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What to do with all those collectibles

Created date

December 31st, 2008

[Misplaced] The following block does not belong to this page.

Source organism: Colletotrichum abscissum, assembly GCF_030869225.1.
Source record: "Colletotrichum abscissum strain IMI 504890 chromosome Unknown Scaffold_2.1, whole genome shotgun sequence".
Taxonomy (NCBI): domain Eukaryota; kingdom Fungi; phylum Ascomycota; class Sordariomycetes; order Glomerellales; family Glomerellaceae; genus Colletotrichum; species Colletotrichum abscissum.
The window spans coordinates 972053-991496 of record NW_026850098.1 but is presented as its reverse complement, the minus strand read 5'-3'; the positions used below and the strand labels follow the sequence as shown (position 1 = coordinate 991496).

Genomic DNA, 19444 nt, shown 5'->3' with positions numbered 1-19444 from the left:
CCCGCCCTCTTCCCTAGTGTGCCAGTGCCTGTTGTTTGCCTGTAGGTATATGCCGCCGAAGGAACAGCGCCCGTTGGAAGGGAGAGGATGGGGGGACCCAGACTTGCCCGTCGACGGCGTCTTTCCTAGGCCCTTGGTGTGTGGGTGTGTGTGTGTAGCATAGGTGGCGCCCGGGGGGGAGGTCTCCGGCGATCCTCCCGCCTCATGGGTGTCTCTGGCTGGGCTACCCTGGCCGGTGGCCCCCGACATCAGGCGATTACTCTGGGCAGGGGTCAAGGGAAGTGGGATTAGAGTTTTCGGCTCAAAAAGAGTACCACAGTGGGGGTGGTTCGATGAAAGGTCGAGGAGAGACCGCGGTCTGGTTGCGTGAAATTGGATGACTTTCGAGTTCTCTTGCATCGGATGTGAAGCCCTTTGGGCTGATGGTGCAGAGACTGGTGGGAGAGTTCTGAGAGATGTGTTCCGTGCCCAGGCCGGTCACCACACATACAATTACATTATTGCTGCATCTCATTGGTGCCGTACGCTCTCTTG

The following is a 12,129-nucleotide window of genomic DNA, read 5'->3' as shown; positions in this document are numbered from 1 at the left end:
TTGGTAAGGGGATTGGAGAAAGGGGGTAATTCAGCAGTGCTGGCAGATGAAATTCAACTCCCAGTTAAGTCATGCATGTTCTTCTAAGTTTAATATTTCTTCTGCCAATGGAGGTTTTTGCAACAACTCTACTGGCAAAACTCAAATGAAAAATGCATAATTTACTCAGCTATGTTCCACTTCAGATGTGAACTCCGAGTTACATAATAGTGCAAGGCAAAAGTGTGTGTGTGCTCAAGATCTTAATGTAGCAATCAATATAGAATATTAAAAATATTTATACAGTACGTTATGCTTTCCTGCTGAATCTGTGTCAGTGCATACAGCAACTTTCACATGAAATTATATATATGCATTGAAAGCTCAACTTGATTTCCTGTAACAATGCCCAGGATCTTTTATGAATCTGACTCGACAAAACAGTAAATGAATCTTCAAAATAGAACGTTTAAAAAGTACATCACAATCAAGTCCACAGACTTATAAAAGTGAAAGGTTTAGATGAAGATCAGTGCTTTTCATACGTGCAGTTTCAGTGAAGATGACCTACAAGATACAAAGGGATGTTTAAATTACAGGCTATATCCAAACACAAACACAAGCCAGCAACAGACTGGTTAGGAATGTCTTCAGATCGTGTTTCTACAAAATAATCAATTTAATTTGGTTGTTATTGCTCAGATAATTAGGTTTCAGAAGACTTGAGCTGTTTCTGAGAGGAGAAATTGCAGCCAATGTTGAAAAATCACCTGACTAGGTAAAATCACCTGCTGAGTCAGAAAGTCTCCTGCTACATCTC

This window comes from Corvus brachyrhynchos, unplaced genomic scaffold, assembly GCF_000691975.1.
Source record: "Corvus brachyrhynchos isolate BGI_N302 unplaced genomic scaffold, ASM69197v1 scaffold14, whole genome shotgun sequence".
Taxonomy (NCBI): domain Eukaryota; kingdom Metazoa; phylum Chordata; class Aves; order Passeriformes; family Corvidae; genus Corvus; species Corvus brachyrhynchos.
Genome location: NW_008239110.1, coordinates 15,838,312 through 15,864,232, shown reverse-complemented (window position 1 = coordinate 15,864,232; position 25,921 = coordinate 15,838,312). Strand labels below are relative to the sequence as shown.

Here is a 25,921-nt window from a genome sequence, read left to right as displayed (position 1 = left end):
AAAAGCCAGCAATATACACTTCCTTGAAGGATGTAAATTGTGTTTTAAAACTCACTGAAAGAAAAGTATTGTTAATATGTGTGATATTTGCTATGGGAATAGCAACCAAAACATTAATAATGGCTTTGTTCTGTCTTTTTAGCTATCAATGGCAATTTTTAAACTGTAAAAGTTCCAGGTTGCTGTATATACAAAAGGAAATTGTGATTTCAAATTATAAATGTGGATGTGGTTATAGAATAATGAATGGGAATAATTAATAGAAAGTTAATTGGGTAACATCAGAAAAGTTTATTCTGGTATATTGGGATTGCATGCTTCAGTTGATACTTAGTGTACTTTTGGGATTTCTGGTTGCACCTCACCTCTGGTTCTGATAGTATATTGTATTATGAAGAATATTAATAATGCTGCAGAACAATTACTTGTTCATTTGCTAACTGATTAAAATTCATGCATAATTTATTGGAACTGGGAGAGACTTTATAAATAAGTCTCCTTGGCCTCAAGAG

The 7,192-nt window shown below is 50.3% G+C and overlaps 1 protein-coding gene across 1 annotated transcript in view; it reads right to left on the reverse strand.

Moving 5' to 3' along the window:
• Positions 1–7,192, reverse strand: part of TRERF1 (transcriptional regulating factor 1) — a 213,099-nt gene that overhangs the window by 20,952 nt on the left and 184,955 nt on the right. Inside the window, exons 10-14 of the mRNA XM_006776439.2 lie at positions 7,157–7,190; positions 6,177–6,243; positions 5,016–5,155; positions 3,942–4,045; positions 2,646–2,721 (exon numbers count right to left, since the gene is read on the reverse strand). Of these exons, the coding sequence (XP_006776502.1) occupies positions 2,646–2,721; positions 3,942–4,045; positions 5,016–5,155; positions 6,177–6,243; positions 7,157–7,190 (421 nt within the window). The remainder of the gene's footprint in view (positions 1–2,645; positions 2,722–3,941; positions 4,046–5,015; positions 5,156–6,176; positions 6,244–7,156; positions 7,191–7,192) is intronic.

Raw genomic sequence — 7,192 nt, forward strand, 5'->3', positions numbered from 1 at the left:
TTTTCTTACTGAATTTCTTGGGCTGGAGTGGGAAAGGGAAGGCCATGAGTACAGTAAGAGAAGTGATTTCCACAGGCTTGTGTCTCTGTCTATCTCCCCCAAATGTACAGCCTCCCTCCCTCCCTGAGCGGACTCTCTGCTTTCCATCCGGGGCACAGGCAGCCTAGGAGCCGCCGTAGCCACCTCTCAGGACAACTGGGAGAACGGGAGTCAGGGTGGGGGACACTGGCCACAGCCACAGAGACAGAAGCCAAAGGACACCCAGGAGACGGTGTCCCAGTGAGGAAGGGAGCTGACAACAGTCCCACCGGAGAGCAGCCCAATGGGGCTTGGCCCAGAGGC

THE ERICKSON TRIBUNE Like most people who relocate to a retirement community, Kathy Hutzel had to downsize her life before making the move. But the task ahead of her was daunting. "That s an understatement," Hutzel chuckled when asked if her old house, in Rutherford, N.J., had a lot of things she needed to get rid of. "I lived in all four floors. I had things in the basement, and of course in the attic it was all storage." Her new apartment home at Cedar Crest was smaller, which meant less space for unneeded belongings. "I think this is what everybody that moves here is concerned with," Hutzel says. "How do you downsize when you ve lived in a house for 53 years?" So when she was set to move to the Pompton Plains, N.J., community this past fall, she turned to two people for help: her daughter-in-law and Margaret Semezko, Cedar Crest s personal moving consultant. "Margaret came to the house and showed me the plan [of my new apartment home] on paper, and said, You can take this; you can t take that. Then of course, my family and I decided on what to keep and what to leave." Action plan The main concern for Hutzel, who taught piano for many years in her Rutherford home, was whether she d be able to fit her Steinway grand piano. "If I couldn t bring that I probably wouldn t have come," she says. Thankfully, there was room for the piano in her new home. But she also had a number of collectibles that needed new homes, as she couldn t take most of her existing furniture with her. "I have lovely things," she says, "like china and things from my parents. They re years and years old, but I treasure them." She also had small clocks and photos of her children and grandchildren that she wanted to display. Semezko teamed with Hutzel s family to figure out where to place some of these items. Hutzel bought a curio cabinet to hold some of the smaller items, and, on Semezko s suggestion, had shelves built in the hallway leading from the entrance to the living room. "When I did the floor plan for Kathy and we were trying to figure out where she could put more keepsakes, I mentioned installing display shelves in the hallway," Semezko says. "The hall is too narrow for a piece of furniture, but the narrow shelves work well." Cedar Crest s on-site design studio, Custom Interiors, installed the shelves and other custom items. Hutzel had penlights installed in the ceiling to shine down on the piano and some of her favorite paintings and other keepsakes. "I was very much surprised at how much customization can be done," she says of Custom Interiors work. "We made it as homey as possible. I ve had three people come in and say to me, Jeez, this place is you!

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